In January 2009, FIRE named the University at Buffalo (also known as SUNY Buffalo) our Speech Code of the Month for a residence hall "Statement of Civility" which provided that
Students are expected to act with civility. To be civil means to be courteous and polite or, simply put, to be mannerly. Acts of incivility — whether verbal, written, or physical — will not be tolerated by the Residential Life community.
Shortly after FIRE’s announcement, FIRE supporter Lee Brink wrote to Buffalo’s president John Simpson asking, "What is the penalty for someone who ‘breaks’ this statement, and how does it reconcile with the First Amendment which New York State, of which SUNY is a part, is required to respect and recognize?" The university responded by clarifying that the civility statement was aspirational and could not be used to punish student speech, and by stating that "the language will be clarified in the future to ensure that this is fully understood."
I am happy to report that this promised policy change has occurred. The updated Statement of Civility (see p. 37 of the PDF) now clearly sets forth the fact that
This civility statement is a declaration of the values and beliefs of the University at Buffalo Residence Halls and Apartments and is not intended to and does not provide grounds for disciplinary action against any student of the University.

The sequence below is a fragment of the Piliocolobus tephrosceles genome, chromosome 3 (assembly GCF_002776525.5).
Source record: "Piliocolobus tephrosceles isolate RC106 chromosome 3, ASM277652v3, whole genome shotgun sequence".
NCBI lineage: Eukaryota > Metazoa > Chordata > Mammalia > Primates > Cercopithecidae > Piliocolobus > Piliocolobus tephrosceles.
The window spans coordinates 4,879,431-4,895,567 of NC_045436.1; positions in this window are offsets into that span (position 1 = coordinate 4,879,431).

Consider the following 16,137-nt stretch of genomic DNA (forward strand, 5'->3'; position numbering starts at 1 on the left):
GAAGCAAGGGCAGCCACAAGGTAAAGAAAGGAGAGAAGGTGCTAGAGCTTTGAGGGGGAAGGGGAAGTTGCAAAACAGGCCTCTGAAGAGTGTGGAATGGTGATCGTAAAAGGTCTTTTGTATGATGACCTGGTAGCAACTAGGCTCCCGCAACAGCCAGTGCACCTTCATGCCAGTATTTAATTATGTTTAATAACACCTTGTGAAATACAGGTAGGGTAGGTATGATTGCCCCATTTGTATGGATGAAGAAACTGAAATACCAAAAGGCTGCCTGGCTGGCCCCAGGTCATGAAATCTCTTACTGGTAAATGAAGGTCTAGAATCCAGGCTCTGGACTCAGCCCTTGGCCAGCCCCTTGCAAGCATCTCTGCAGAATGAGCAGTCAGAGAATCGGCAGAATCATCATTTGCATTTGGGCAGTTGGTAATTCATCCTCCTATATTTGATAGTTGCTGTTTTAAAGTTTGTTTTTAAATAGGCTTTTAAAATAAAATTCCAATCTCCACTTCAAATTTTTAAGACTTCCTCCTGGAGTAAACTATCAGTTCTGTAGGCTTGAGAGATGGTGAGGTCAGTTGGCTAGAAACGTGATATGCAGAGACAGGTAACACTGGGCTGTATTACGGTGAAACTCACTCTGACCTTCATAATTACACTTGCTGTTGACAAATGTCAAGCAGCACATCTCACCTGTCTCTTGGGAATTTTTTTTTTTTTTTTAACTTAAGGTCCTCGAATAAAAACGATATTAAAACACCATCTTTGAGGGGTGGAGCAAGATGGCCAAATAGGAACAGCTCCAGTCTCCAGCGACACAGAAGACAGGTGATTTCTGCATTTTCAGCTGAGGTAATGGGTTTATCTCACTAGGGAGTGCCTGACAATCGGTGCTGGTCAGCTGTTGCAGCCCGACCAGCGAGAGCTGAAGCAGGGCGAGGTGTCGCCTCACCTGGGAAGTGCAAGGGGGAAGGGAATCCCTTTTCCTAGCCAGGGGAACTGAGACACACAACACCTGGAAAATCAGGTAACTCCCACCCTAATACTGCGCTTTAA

FIRE is very pleased that the university has made this important policy change, and particularly that it seems so receptive to constructive criticism on issues of free speech. In that vein, we hope that the university will also consider changing its red-light student sexual harassment policy, which prohibits any "Unwelcome sexual advances, requests for sexual favors, and other verbal or physical conduct of a sexual nature." In reality, while unpleasant, such conduct does not constitute sexual harassment unless it is severe, pervasive, and objectively offensive; Buffalo’s blanket ban on any "verbal or physical conduct of a sexual nature" is so broad that it threatens a great deal of protected speech.
FIRE is also thankful to Lee Brink for following up on our Speech Code of the Month feature with a personal e-mail to Buffalo’s president. We’d like to remind all of our supporters that these efforts are very important. Just a brief e-mail like Lee’s can make a big difference for individual rights on campus, so please help FIRE by speaking up when you hear about a policy or practice that threatens those rights.